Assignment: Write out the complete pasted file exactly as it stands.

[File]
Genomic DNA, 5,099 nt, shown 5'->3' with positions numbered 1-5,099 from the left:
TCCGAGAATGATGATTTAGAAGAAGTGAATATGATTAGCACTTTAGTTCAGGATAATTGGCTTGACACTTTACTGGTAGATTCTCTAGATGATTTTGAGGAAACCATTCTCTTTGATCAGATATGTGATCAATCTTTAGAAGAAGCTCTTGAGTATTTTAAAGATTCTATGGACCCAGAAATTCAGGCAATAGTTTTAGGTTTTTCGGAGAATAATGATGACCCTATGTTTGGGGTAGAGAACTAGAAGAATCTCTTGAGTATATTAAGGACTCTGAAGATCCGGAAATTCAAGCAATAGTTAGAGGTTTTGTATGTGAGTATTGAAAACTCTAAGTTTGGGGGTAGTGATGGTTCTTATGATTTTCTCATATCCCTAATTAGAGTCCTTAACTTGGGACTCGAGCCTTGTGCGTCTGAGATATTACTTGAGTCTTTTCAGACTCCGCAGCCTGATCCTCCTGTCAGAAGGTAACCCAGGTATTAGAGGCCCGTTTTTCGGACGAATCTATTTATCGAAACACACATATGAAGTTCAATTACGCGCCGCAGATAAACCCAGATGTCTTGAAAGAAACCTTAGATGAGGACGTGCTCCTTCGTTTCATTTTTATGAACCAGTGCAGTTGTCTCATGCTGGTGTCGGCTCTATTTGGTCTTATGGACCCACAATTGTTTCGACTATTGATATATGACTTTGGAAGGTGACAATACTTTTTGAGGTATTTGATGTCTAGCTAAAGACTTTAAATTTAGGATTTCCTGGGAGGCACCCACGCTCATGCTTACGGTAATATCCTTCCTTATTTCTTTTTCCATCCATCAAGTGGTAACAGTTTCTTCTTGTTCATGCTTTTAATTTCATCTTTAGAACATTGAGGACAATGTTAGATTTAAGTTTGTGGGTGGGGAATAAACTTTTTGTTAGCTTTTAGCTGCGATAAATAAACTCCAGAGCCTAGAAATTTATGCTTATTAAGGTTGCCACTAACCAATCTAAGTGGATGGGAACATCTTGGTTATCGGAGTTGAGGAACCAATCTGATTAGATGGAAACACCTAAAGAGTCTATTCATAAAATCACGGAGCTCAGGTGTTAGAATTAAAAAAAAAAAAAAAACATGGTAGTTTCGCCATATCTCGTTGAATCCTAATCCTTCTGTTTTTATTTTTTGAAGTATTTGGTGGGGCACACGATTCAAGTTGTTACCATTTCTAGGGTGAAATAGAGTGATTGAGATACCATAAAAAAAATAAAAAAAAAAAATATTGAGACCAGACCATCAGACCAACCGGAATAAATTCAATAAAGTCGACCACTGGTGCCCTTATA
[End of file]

Genomic DNA, 5,099 nt, shown 5'->3' with positions numbered 1-5,099 from the left:
TCCGAGAATGATGATTTAGAAGAAGTGAATATGATTAGCACTTTAGTTCAGGATAATTGGCTTGACACTTTACTGGTAGATTCTCTAGATGATTTTGAGGAAACCATTCTCTTTGATCAGATATGTGATCAATCTTTAGAAGAAGCTCTTGAGTATTTTAAAGATTCTATGGACCCAGAAATTCAGGCAATAGTTTTAGGTTTTTCGGAGAATAATGATGACCCTATGTTTGGGGTAGAGAACTAGAAGAATCTCTTGAGTATATTAAGGACTCTGAAGATCCGGAAATTCAAGCAATAGTTAGAGGTTTTGTATGTGAGTATTGAAAACTCTAAGTTTGGGGGTAGTGATGGTTCTTATGATTTTCTCATATCCCTAATTAGAGTCCTTAACTTGGGACTCGAGCCTTGTGCGTCTGAGATATTACTTGAGTCTTTTCAGACTCCGCAGCCTGATCCTCCTGTCAGAAGGTAACCCAGGTATTAGAGGCCCGTTTTTCGGACGAATCTATTTATCGAAACACACATATGAAGTTCAATTACGCGCCGCAGATAAACCCAGATGTCTTGAAAGAAACCTTAGATGAGGACGTGCTCCTTCGTTTCATTTTTATGAACCAGTGCAGTTGTCTCATGCTGGTGTCGGCTCTATTTGGTCTTATGGACCCACAATTGTTTCGACTATTGATATATGACTTTGGAAGGTGACAATACTTTTTGAGGTATTTGATGTCTAGCTAAAGACTTTAAATTTAGGATTTCCTGGGAGGCACCCACGCTCATGCTTACGGTAATATCCTTCCTTATTTCTTTTTCCATCCATCAAGTGGTAACAGTTTCTTCTTGTTCATGCTTTTAATTTCATCTTTAGAACATTGAGGACAATGTTAGATTTAAGTTTGTGGGTGGGGAATAAACTTTTTGTTAGCTTTTAGCTGCGATAAATAAACTCCAGAGCCTAGAAATTTATGCTTATTAAGGTTGCCACTAACCAATCTAAGTGGATGGGAACATCTTGGTTATCGGAGTTGAGGAACCAATCTGATTAGATGGAAACACCTAAAGAGTCTATTCATAAAATCACGGAGCTCAGGTGTTAGAATTAAAAAAAAAAAAAAAACATGGTAGTTTCGCCATATCTCGTTGAATCCTAATCCTTCTGTTTTTATTTTTTGAAGTATTTGGTGGGGCACACGATTCAAGTTGTTACCATTTCTAGGGTGAAATAGAGTGATTGAGATACCATAAAAAAAATAAAAAAAAAAAATATTGAGACCAGACCATCAGACCAACCGGAATAAATTCAATAAAGTCGACCACTGGTGCCCTTATA